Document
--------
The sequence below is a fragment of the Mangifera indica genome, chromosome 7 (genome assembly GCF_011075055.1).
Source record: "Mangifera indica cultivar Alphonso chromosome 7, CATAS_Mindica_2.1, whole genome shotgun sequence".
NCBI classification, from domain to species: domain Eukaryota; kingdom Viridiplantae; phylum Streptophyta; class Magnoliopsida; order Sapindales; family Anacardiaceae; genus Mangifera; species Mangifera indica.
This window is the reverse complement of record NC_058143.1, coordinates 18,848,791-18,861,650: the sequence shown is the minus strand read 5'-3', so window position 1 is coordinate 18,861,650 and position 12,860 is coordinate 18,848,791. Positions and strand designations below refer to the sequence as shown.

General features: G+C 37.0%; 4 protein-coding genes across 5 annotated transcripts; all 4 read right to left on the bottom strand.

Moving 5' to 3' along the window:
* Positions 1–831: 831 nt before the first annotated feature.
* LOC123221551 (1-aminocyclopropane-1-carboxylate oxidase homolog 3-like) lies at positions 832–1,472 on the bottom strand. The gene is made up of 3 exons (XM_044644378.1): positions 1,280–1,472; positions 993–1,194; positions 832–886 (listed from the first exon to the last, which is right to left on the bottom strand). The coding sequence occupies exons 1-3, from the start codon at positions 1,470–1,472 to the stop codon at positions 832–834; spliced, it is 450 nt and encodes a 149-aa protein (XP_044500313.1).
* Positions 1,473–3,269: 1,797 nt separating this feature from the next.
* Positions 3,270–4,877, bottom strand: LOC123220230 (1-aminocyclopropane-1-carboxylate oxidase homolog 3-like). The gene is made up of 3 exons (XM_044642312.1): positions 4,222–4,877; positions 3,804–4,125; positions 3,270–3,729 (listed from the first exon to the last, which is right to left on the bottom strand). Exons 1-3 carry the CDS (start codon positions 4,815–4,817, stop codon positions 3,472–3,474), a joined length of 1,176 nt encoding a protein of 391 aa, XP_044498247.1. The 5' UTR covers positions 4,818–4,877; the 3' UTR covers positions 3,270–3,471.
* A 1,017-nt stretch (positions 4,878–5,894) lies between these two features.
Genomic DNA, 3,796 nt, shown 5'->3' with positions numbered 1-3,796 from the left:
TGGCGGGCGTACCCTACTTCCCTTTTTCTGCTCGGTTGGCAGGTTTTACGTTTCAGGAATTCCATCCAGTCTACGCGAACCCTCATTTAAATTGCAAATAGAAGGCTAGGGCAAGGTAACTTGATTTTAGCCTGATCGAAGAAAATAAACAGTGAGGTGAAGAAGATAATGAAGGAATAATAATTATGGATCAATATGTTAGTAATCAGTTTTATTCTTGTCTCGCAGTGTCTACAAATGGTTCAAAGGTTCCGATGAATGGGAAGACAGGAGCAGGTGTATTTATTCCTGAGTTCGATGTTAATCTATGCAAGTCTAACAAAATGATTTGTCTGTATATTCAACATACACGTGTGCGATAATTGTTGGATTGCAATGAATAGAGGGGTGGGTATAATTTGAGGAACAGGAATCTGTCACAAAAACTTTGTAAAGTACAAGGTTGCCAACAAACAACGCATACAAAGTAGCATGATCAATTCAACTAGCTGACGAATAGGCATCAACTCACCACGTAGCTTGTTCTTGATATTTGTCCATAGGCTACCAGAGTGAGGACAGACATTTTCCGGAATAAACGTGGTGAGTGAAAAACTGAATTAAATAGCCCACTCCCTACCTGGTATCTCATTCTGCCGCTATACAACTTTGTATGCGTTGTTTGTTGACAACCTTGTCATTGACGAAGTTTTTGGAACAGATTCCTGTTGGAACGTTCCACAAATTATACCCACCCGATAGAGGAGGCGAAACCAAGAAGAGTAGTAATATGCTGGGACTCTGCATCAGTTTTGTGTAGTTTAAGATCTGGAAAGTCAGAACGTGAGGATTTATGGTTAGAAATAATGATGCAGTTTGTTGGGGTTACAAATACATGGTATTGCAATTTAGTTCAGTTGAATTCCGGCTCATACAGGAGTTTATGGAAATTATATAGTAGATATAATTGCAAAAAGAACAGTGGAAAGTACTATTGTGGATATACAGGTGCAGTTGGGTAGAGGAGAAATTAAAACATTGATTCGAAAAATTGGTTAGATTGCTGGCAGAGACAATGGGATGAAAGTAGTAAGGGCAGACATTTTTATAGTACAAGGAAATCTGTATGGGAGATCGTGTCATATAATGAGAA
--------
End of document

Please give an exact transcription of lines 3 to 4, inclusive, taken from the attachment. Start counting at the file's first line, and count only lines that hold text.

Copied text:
NCBI classification, from domain to species: domain Eukaryota; kingdom Viridiplantae; phylum Streptophyta; class Magnoliopsida; order Sapindales; family Anacardiaceae; genus Mangifera; species Mangifera indica.
This window is the reverse complement of record NC_058143.1, coordinates 18,848,791-18,861,650: the sequence shown is the minus strand read 5'-3', so window position 1 is coordinate 18,861,650 and position 12,860 is coordinate 18,848,791. Positions and strand designations below refer to the sequence as shown.